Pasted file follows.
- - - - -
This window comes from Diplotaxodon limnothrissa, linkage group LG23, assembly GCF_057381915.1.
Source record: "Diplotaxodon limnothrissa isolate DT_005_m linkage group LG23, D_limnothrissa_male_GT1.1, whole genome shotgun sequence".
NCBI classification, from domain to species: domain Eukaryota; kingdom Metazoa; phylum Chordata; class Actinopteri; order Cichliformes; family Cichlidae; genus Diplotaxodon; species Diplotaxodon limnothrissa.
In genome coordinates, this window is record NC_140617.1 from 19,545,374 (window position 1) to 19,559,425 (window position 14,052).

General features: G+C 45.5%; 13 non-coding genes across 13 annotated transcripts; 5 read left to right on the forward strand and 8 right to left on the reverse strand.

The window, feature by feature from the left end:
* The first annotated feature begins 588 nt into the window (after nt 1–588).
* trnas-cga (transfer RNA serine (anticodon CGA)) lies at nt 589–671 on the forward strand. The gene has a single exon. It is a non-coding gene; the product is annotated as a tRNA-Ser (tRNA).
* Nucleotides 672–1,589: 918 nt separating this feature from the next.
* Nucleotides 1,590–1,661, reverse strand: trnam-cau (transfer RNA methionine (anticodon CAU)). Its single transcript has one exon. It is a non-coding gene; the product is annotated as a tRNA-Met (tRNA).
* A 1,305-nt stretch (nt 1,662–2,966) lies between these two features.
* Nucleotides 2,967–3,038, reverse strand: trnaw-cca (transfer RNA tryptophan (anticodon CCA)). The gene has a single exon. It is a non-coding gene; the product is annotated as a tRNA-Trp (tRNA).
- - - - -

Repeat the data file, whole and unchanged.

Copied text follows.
This window comes from Diplotaxodon limnothrissa, linkage group LG23, assembly GCF_057381915.1.
Source record: "Diplotaxodon limnothrissa isolate DT_005_m linkage group LG23, D_limnothrissa_male_GT1.1, whole genome shotgun sequence".
NCBI classification, from domain to species: domain Eukaryota; kingdom Metazoa; phylum Chordata; class Actinopteri; order Cichliformes; family Cichlidae; genus Diplotaxodon; species Diplotaxodon limnothrissa.
In genome coordinates, this window is record NC_140617.1 from 19,545,374 (window position 1) to 19,559,425 (window position 14,052).

General features: G+C 45.5%; 13 non-coding genes across 13 annotated transcripts; 5 read left to right on the forward strand and 8 right to left on the reverse strand.

The window, feature by feature from the left end:
* The first annotated feature begins 588 nt into the window (after nt 1–588).
* trnas-cga (transfer RNA serine (anticodon CGA)) lies at nt 589–671 on the forward strand. The gene has a single exon. It is a non-coding gene; the product is annotated as a tRNA-Ser (tRNA).
* Nucleotides 672–1,589: 918 nt separating this feature from the next.
* Nucleotides 1,590–1,661, reverse strand: trnam-cau (transfer RNA methionine (anticodon CAU)). Its single transcript has one exon. It is a non-coding gene; the product is annotated as a tRNA-Met (tRNA).
* A 1,305-nt stretch (nt 1,662–2,966) lies between these two features.
* Nucleotides 2,967–3,038, reverse strand: trnaw-cca (transfer RNA tryptophan (anticodon CCA)). The gene has a single exon. It is a non-coding gene; the product is annotated as a tRNA-Trp (tRNA).